John Cummins, B.C. Conservative leader, speaks with the media during a stop at the Pantry Wednesday.

John Cummins, B.C. Conservative leader, speaks with the media during a stop at the Pantry Wednesday.

Cummins promotes party

The soon-to-be leader of the B.C. Conservatives is optimistic about the party’s fortunes.

John Cummins was in Vernon meeting with party faithful at the Pantry Wednesday.

“It’s time to get out and meet folks and find out what’s on their minds,” said Cummins, a former Delta MP who will become B.C. Conservative leader Saturday.

“British Columbians are unhappy with the choices they have. There is plenty of room for the B.C. Conservatives and our strength can only grow.”

There are presently about 2,500 members.

“Two years ago we had less than 200 members and one constituency association. Now we have 50,” said Wayne McGrath, party president and former Vernon mayor.

McGrath believes interest in the party is largely a result of Cummins coming on board.

“We are very fortunate to have someone of his experience and profile,” said McGrath, adding that many Liberals switched to the Conservatives when Christy Clark became premier.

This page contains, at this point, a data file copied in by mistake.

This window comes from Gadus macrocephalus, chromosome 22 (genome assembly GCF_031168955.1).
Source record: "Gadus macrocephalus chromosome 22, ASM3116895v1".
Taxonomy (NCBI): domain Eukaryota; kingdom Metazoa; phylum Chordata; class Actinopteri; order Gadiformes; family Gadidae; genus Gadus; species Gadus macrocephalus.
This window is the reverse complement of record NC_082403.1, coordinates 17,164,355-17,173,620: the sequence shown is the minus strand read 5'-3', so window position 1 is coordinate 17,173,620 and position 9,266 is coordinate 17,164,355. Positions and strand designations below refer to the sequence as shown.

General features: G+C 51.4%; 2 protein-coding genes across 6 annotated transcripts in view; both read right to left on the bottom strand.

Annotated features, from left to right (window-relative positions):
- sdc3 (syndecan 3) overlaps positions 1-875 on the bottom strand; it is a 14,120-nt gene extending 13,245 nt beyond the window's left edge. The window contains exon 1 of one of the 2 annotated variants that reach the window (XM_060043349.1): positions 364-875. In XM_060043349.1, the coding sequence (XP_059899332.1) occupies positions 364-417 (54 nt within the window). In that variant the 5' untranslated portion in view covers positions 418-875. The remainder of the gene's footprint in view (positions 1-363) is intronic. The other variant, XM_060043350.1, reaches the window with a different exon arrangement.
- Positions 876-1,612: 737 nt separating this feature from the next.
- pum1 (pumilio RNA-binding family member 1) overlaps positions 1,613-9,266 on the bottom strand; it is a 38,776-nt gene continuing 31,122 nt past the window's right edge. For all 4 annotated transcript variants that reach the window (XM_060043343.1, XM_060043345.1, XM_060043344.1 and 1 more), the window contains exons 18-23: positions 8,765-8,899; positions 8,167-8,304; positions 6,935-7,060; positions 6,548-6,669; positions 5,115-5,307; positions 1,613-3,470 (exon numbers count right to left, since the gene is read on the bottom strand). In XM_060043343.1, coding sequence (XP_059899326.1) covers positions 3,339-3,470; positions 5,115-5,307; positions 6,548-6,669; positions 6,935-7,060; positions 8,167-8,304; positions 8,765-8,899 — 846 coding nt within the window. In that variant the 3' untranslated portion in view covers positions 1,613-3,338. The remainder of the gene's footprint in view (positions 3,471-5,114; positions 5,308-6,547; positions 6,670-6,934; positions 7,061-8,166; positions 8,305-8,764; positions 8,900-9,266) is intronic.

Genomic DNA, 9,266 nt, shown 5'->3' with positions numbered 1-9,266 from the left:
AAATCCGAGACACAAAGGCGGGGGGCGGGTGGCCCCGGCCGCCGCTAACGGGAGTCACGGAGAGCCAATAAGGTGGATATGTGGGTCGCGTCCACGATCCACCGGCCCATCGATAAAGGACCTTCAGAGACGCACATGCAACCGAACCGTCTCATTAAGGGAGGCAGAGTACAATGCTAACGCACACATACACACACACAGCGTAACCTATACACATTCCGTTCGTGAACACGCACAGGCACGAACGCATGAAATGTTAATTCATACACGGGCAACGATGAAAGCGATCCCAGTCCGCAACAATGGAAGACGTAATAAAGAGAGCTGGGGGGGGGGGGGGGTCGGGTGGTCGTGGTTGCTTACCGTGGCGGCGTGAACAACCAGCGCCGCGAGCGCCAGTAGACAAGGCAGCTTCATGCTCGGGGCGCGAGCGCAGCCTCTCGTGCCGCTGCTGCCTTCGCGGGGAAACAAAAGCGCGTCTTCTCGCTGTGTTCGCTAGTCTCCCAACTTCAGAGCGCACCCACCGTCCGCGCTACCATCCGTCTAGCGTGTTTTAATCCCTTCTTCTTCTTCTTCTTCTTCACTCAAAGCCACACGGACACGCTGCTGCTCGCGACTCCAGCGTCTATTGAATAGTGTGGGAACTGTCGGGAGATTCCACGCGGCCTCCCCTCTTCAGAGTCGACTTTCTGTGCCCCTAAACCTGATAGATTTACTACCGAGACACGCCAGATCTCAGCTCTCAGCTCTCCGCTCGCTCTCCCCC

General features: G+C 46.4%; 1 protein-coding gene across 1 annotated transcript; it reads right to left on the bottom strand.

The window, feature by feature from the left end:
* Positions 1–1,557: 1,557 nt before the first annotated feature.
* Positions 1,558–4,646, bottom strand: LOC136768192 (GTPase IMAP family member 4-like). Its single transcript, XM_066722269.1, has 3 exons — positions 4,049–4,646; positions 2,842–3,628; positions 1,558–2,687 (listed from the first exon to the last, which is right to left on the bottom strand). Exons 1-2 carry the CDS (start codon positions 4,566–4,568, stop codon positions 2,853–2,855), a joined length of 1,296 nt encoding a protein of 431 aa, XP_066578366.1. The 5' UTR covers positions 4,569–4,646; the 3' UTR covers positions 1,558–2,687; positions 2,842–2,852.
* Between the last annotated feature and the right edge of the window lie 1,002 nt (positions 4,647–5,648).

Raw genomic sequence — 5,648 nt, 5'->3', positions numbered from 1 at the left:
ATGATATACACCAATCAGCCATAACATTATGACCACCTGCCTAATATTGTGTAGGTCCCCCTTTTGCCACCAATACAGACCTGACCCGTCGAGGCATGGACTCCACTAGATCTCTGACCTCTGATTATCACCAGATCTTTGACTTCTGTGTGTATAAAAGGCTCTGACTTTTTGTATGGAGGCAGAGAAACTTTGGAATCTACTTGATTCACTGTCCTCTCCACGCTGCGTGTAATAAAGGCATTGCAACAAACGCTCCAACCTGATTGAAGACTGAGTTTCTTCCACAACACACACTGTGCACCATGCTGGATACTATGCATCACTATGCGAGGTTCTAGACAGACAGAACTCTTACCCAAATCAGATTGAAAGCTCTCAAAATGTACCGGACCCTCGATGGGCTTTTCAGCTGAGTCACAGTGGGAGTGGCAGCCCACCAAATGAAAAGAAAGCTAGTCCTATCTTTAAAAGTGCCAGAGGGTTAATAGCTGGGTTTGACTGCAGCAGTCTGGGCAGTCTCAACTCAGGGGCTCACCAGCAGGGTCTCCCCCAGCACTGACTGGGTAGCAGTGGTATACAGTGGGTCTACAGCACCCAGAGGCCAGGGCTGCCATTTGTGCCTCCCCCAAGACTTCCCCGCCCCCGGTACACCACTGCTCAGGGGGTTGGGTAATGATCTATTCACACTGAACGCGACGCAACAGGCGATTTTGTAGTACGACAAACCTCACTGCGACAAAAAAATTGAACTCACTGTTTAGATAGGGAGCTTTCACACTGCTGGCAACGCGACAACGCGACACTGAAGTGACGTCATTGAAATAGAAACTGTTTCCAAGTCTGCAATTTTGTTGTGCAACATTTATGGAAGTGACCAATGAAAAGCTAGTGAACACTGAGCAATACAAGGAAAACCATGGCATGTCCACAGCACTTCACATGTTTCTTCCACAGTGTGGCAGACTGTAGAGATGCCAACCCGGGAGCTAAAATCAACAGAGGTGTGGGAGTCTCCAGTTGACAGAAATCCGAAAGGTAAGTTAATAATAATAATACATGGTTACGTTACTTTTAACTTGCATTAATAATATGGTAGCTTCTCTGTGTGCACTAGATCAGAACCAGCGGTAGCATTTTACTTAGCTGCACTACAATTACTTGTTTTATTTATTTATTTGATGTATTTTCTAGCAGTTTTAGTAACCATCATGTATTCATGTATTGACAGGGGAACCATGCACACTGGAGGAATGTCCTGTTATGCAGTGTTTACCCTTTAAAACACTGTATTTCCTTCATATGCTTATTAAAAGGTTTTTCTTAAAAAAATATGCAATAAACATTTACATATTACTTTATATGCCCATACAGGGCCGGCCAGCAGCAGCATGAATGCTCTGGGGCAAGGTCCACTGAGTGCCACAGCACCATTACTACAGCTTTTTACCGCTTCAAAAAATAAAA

“They tore up their Liberal cards.”

There doesn’t have to be an election until 2013 but there is speculation British Columbians will go to the polls this year.

Cummins insists election planning is already underway.

“We’ve set up a screening process for candidates. We will be ready to go,” said Cummins, who says the Liberals under Gordon Campbell lost touch with the public.

“They became a one-man show and the MLAs were nothing but trained seals. We are seeking MLAs who will put the interest of their constituents before the party.”

Among those meeting with Cummins Wednesday was Darrel Stinson, former Okanagan-Shuswap MP.

“We have to start getting out there and letting people know there is an option,” he said of the B.C. Conservative Party.

“They don’t have to hold their nose and vote. The government should be looking after its people.”

Stinson hasn’t ruled out possibly seeking the local nomination for the party in a provincial election.

“I would love to do it if my health allows me to,” said Stinson, who left federal politics because of cancer.

“If they can’t find a good candidate, I will step in. I will help in any way I can.”

 

 

 

 

 

 

 

 

 

 

 

Vernon Morning Star